Gov. Barbour’s Proposal Would… | Campaign for Tobacco-Free Kids
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Gov. Barbour’s Proposal Would Destroy One of Nation’s Best Tobacco Prevention Programs,Help Big Tobacco At the Expense of Mississippi’s Kids

Statement of Matthew L. Myers President, Campaign for Tobacco-Free Kids
February 16, 2006

Washington, DC — The proposal announced today by Governor Haley Barbour would dismantle one of the nation’s most successful tobacco prevention programs and sacrifice the health of Mississippi’s kids while benefiting his former big tobacco employers. Barbour’s proposal would destroy a program that has made Mississippi a national leader in protecting kids from tobacco and divert a significant portion of the money the states now spends on tobacco prevention to other programs. This is the second time in a month that Barbour has put the interests of Big Tobacco ahead of Mississippi’s kids and families, following his veto of legislation that would increase Mississippi’s incredibly low cigarette tax and eliminate its regressive grocery tax. Twice now, Barbour has sacrificed the health and financial interests of his current employers - the people of Mississippi - to protect the financial interests of the tobacco companies for which he used to lobby. Mississippi will pay a terrible price unless these decisions are reversed. More Mississippi children will become addicted to tobacco, more lives will be lost and the state’s taxpayers will pay more because of higher tobacco-related health care costs.

Mississippi is experiencing significant health and economic benefits because it is one of the few states that has consistently followed the recommendations of the U.S. Centers for Disease Control and Prevention (CDC) in funding and implementing its tobacco prevention program. Barbour’s proposal would throw that science-based approach out the window and replace a program recommended by the nation’s public health experts with one recommended by a former tobacco lobbyist. This proposal would bring Mississippi’s progress to a screeching halt and leave the state’s kids unprotected from the predatory marketing of the tobacco companies. It’s critical that Mississippi continue its dedication to tobacco prevention because the tobacco companies are spending a record $200.4 million a year marketing their products in the state, amounting to 10 times what the state spends on tobacco prevention

Mississippi’s tobacco prevention program, run by the Partnership for a Healthy Mississippi, is reducing tobacco use among kids, saving lives and saving money by reducing smoking-caused health care costs. The Partnership’s programs have reduced smoking by 48 percent among public middle school students (from 23 percent in 1999 to 12 percent in 2004) and by 32 percent among public high school students (from 32.5 percent in 1999 to 22.1 percent in 2004). Mississippi’s youth smoking declines far outpace the nation as a whole: during the same period, middle school smoking declined by only 12 percent and high school smoking declined by only 21 percent nationally.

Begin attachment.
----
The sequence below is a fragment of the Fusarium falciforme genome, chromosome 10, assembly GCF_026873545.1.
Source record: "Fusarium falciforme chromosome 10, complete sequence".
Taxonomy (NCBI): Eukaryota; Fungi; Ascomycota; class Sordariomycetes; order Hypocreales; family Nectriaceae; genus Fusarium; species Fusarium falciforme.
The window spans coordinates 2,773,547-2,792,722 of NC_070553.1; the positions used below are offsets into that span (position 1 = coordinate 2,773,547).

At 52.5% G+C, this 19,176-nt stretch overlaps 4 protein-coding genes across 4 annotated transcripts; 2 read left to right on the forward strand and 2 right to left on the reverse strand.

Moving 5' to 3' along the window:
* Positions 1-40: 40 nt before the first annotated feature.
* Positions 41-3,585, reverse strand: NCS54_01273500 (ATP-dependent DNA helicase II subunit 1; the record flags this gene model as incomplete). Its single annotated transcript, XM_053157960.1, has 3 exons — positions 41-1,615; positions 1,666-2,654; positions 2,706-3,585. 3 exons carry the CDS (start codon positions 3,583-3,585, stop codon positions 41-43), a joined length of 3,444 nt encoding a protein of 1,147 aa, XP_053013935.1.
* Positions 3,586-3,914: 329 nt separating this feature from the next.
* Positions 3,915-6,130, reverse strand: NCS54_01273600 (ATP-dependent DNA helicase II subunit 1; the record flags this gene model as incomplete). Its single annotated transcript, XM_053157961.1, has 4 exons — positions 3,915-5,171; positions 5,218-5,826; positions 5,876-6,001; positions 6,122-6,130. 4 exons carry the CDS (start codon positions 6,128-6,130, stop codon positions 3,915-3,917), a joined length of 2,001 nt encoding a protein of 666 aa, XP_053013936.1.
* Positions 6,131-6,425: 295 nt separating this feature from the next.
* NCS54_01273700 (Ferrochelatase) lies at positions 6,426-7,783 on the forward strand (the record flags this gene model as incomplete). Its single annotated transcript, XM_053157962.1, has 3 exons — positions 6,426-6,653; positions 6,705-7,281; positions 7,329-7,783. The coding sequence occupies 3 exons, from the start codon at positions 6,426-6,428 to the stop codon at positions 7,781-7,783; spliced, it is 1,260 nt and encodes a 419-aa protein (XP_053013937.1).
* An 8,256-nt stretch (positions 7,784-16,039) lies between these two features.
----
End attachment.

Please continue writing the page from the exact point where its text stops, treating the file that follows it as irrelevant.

The evidence is also clear that this small investment in tobacco prevention is saving Mississippi taxpayers money by reducing the $662 million a year Mississippians pay in health care bills related to tobacco. The average Mississippi household pays $528 a year in taxes because of tobacco. If the Partnership continues its current level of effort, the state will save $394 million in long-term health care costs, prevent nearly 33,000 kids alive today from starting to smoke, and save 10,500 of them from premature, smoking-caused deaths. Under Barbour’s proposal, smoking rates and smoking caused disease, death, and healthcare costs are likely to increase.

While Barbour claims that Mississippi is spending too much on tobacco prevention, the fact is that the $20 million a year the state spends amounts to just 11 percent of the $175 million a year the state collects from the tobacco settlement and tobacco taxes. It is also barely the minimum amount the CDC recommends the state spend on tobacco prevention. Mississippi should keep the promise of the tobacco settlement and continue to spend $20 million a year of its tobacco settlement money on tobacco prevention. That leaves plenty for other purposes.

• States that have cut funding for once successful tobacco prevention programs, including Florida, Massachusetts and Minnesota, have seen their progress stop and even reverse. Mississippi must not fall into that trap. The only people who stand to gain anything from Governor Barbour's proposal are his former tobacco clients.